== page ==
A fake quake warning in Tokyo, Japan, on Friday alerted millions of residents that a “strong” earthquake was about to hit, but the alarm was triggered in error by two minor quakes.
The J-Alert system warned of a large quake shortly after the two quakes with preliminary magnitudes of 4.4 and 3.9 occurred at 11:02 a.m. in the eastern and central Japan prefectures of Ibaraki and Ishikawa, respectively.
The system, which alerts the public, local officials and media of natural disasters and other threats, only issues a warning if a quake measuring lower 5 or higher on the Japanese seismic intensity of 7 is predicted, but the two quakes on the opposite sides of the main island of Honshu measured 3 or less, according to the Japan Meteorological Agency.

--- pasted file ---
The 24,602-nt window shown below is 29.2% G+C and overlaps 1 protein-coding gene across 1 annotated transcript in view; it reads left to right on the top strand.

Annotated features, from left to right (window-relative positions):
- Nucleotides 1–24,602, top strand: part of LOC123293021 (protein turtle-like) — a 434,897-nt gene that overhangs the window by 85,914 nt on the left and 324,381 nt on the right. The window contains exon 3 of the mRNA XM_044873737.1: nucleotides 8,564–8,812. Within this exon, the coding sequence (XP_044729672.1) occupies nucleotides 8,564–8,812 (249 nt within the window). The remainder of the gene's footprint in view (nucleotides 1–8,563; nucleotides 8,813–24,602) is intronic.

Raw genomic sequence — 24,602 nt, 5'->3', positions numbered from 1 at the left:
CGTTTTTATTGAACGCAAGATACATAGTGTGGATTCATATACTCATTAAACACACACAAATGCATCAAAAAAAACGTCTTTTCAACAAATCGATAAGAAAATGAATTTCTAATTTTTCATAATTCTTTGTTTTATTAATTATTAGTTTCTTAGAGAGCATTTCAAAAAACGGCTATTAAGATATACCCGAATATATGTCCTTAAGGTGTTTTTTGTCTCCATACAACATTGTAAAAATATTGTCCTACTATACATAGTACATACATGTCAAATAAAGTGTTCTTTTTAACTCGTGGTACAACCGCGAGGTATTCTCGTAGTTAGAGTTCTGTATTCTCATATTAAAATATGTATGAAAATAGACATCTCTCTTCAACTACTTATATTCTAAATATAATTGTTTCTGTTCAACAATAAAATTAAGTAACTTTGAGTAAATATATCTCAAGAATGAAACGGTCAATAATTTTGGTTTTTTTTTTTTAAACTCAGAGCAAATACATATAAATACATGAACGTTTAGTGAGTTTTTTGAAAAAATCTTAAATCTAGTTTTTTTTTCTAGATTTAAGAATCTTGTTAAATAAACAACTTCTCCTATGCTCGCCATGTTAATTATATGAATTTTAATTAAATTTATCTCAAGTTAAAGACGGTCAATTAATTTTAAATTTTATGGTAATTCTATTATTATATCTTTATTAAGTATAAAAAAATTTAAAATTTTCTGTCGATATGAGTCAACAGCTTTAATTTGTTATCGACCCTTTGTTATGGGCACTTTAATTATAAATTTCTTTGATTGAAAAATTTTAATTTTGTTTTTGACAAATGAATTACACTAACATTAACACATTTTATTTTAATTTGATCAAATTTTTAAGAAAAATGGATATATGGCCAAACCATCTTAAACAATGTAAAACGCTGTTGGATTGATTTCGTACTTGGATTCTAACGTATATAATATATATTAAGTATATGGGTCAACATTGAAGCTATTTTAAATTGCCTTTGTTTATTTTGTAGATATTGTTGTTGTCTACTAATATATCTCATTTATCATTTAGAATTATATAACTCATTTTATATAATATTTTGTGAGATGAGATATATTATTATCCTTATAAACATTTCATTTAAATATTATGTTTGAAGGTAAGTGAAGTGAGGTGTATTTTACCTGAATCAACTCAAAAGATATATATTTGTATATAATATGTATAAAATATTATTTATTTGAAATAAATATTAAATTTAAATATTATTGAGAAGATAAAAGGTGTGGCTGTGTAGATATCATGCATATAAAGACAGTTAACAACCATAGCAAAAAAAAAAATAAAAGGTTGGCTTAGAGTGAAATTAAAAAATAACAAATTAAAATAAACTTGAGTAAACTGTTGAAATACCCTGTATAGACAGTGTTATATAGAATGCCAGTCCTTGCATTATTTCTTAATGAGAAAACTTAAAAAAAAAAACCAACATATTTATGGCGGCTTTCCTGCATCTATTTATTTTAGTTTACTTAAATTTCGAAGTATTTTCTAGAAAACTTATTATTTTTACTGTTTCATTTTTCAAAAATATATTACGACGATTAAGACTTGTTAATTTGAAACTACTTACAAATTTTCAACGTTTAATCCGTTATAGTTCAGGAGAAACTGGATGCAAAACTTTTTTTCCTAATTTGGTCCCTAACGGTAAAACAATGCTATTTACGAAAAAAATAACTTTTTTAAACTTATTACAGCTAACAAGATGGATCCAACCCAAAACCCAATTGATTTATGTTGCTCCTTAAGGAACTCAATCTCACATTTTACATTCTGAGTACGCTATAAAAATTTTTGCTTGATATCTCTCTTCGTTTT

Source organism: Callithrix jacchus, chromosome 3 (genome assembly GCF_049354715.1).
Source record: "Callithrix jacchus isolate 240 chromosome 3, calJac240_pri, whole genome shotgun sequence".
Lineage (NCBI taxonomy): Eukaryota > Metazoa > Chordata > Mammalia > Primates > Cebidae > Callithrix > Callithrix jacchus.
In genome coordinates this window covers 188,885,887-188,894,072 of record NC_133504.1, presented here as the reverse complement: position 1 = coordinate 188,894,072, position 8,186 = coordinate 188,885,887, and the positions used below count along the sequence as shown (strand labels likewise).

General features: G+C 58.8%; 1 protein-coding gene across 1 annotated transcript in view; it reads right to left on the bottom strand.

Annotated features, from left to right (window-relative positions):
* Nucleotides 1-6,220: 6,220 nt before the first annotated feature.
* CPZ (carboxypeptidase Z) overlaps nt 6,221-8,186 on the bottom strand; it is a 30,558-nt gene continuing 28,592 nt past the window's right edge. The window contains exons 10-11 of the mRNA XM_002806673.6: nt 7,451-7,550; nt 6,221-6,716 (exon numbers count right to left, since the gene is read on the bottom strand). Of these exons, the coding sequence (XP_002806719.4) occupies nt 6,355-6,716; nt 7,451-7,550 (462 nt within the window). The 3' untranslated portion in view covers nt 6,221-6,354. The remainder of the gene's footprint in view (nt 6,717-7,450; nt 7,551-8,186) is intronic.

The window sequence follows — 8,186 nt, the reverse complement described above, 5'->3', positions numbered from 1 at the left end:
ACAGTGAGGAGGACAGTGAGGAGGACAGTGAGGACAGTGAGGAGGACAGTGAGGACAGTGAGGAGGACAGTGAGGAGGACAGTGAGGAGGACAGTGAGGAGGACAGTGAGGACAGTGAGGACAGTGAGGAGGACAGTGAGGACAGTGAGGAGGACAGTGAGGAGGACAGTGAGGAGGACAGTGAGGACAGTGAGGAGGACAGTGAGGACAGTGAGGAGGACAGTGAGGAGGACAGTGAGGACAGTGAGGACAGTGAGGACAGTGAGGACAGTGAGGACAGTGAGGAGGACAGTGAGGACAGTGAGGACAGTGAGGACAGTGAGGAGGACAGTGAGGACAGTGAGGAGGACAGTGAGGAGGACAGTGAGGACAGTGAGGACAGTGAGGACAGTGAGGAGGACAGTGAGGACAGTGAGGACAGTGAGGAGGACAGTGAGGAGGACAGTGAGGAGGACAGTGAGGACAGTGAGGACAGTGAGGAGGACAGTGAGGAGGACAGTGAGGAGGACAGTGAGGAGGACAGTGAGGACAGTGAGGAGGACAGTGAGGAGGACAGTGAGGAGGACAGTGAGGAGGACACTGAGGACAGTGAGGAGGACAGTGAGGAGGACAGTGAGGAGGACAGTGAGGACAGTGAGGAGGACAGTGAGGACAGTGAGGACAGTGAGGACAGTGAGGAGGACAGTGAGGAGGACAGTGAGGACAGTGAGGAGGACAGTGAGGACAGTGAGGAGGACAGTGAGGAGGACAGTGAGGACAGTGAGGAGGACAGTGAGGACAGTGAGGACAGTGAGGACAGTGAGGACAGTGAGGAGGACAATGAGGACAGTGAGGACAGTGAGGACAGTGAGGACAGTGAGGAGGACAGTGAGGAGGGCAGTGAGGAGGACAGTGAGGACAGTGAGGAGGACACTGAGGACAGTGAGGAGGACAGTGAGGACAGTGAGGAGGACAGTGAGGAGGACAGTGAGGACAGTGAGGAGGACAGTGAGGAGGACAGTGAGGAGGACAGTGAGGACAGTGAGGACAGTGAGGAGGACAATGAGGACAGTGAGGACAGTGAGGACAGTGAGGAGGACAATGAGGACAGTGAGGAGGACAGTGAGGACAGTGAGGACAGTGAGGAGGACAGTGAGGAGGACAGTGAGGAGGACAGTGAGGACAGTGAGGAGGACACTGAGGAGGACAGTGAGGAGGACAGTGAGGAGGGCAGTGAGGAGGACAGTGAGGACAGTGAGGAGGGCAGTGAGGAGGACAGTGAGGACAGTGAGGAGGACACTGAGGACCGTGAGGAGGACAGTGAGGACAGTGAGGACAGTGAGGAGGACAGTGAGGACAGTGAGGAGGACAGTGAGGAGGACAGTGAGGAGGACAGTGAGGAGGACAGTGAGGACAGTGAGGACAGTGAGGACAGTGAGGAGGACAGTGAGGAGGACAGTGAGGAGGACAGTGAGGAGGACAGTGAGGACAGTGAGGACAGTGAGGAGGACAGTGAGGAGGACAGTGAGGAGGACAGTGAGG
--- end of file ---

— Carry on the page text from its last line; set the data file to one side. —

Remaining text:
The two quakes were 3 seconds apart and the J-Alert processed their seismic waves as those originating from the same temblor, the agency said.
The J-Alert system issues advisories for areas expected to register seismic intensity levels of 4 or higher. There have been cases when quakes registering no more than 1 on the intensity scale have triggered emergency warnings.